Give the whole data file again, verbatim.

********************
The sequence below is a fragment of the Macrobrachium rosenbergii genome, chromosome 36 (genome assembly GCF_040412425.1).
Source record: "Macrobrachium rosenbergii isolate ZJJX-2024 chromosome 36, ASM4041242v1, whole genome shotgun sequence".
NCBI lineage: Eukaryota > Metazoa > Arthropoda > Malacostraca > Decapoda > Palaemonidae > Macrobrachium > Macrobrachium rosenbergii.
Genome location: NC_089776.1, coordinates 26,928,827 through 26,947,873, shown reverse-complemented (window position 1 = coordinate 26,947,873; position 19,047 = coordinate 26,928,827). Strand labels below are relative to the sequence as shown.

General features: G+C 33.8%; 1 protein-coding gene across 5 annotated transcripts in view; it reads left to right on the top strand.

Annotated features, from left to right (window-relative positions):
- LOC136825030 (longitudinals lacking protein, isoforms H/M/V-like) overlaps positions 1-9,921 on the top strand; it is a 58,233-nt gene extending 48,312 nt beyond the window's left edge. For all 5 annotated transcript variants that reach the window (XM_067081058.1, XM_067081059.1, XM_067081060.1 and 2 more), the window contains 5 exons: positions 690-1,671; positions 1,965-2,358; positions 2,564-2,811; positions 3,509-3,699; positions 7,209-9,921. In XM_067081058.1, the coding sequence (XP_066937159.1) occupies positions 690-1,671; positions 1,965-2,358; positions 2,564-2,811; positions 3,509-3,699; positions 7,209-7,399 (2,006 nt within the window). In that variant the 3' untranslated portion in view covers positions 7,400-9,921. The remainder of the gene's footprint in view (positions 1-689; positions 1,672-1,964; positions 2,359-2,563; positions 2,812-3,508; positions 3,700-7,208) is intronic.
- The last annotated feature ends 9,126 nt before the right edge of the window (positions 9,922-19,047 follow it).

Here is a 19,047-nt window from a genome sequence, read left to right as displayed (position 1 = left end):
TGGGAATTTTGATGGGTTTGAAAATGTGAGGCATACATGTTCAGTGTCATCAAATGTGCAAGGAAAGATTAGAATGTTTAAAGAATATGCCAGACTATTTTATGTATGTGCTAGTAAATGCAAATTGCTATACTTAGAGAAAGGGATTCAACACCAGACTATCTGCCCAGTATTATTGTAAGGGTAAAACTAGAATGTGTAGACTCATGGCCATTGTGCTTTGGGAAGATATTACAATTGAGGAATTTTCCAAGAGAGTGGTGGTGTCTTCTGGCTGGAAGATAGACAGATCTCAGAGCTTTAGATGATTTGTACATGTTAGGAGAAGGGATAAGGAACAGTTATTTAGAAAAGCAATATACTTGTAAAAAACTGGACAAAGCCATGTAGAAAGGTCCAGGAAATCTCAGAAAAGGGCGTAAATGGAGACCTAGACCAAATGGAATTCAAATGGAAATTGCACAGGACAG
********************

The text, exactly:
The sequence below is a fragment of the Macrobrachium rosenbergii genome, chromosome 36 (genome assembly GCF_040412425.1).
Source record: "Macrobrachium rosenbergii isolate ZJJX-2024 chromosome 36, ASM4041242v1, whole genome shotgun sequence".
NCBI lineage: Eukaryota > Metazoa > Arthropoda > Malacostraca > Decapoda > Palaemonidae > Macrobrachium > Macrobrachium rosenbergii.
Genome location: NC_089776.1, coordinates 26,928,827 through 26,947,873, shown reverse-complemented (window position 1 = coordinate 26,947,873; position 19,047 = coordinate 26,928,827). Strand labels below are relative to the sequence as shown.

General features: G+C 33.8%; 1 protein-coding gene across 5 annotated transcripts in view; it reads left to right on the top strand.

Annotated features, from left to right (window-relative positions):
- LOC136825030 (longitudinals lacking protein, isoforms H/M/V-like) overlaps positions 1-9,921 on the top strand; it is a 58,233-nt gene extending 48,312 nt beyond the window's left edge. For all 5 annotated transcript variants that reach the window (XM_067081058.1, XM_067081059.1, XM_067081060.1 and 2 more), the window contains 5 exons: positions 690-1,671; positions 1,965-2,358; positions 2,564-2,811; positions 3,509-3,699; positions 7,209-9,921. In XM_067081058.1, the coding sequence (XP_066937159.1) occupies positions 690-1,671; positions 1,965-2,358; positions 2,564-2,811; positions 3,509-3,699; positions 7,209-7,399 (2,006 nt within the window). In that variant the 3' untranslated portion in view covers positions 7,400-9,921. The remainder of the gene's footprint in view (positions 1-689; positions 1,672-1,964; positions 2,359-2,563; positions 2,812-3,508; positions 3,700-7,208) is intronic.
- The last annotated feature ends 9,126 nt before the right edge of the window (positions 9,922-19,047 follow it).

Here is a 19,047-nt window from a genome sequence, read left to right as displayed (position 1 = left end):
TGGGAATTTTGATGGGTTTGAAAATGTGAGGCATACATGTTCAGTGTCATCAAATGTGCAAGGAAAGATTAGAATGTTTAAAGAATATGCCAGACTATTTTATGTATGTGCTAGTAAATGCAAATTGCTATACTTAGAGAAAGGGATTCAACACCAGACTATCTGCCCAGTATTATTGTAAGGGTAAAACTAGAATGTGTAGACTCATGGCCATTGTGCTTTGGGAAGATATTACAATTGAGGAATTTTCCAAGAGAGTGGTGGTGTCTTCTGGCTGGAAGATAGACAGATCTCAGAGCTTTAGATGATTTGTACATGTTAGGAGAAGGGATAAGGAACAGTTATTTAGAAAAGCAATATACTTGTAAAAAACTGGACAAAGCCATGTAGAAAGGTCCAGGAAATCTCAGAAAAGGGCGTAAATGGAGACCTAGACCAAATGGAATTCAAATGGAAATTGCACAGGACAG